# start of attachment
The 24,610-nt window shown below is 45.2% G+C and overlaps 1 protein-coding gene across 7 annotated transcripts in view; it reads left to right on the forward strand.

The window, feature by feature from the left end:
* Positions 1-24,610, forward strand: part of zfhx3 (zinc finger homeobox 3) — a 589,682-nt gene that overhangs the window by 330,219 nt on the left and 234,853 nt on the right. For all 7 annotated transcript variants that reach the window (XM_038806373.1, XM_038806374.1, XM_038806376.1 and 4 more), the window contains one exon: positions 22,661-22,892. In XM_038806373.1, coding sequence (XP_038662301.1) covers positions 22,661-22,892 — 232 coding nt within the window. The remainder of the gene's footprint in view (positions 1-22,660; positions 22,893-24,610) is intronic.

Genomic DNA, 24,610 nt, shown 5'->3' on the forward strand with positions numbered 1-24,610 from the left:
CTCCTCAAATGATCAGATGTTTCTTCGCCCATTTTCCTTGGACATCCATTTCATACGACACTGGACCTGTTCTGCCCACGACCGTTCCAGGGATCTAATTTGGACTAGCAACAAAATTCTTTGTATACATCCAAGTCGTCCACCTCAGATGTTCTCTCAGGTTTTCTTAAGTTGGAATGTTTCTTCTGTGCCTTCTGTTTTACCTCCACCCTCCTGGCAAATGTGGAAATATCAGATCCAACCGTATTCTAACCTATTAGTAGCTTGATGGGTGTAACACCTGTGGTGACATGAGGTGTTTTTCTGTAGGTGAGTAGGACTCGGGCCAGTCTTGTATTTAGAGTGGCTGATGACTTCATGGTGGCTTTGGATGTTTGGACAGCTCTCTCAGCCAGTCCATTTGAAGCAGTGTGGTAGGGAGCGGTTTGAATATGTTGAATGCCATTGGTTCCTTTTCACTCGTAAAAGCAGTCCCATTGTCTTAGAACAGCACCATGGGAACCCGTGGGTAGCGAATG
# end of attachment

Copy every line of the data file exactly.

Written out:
The 24,610-nt window shown below is 45.2% G+C and overlaps 1 protein-coding gene across 7 annotated transcripts in view; it reads left to right on the forward strand.

The window, feature by feature from the left end:
* Positions 1-24,610, forward strand: part of zfhx3 (zinc finger homeobox 3) — a 589,682-nt gene that overhangs the window by 330,219 nt on the left and 234,853 nt on the right. For all 7 annotated transcript variants that reach the window (XM_038806373.1, XM_038806374.1, XM_038806376.1 and 4 more), the window contains one exon: positions 22,661-22,892. In XM_038806373.1, coding sequence (XP_038662301.1) covers positions 22,661-22,892 — 232 coding nt within the window. The remainder of the gene's footprint in view (positions 1-22,660; positions 22,893-24,610) is intronic.

Genomic DNA, 24,610 nt, shown 5'->3' on the forward strand with positions numbered 1-24,610 from the left:
CTCCTCAAATGATCAGATGTTTCTTCGCCCATTTTCCTTGGACATCCATTTCATACGACACTGGACCTGTTCTGCCCACGACCGTTCCAGGGATCTAATTTGGACTAGCAACAAAATTCTTTGTATACATCCAAGTCGTCCACCTCAGATGTTCTCTCAGGTTTTCTTAAGTTGGAATGTTTCTTCTGTGCCTTCTGTTTTACCTCCACCCTCCTGGCAAATGTGGAAATATCAGATCCAACCGTATTCTAACCTATTAGTAGCTTGATGGGTGTAACACCTGTGGTGACATGAGGTGTTTTTCTGTAGGTGAGTAGGACTCGGGCCAGTCTTGTATTTAGAGTGGCTGATGACTTCATGGTGGCTTTGGATGTTTGGACAGCTCTCTCAGCCAGTCCATTTGAAGCAGTGTGGTAGGGAGCGGTTTGAATATGTTGAATGCCATTGGTTCCTTTTCACTCGTAAAAGCAGTCCCATTGTCTTAGAACAGCACCATGGGAACCCGTGGGTAGCGAATG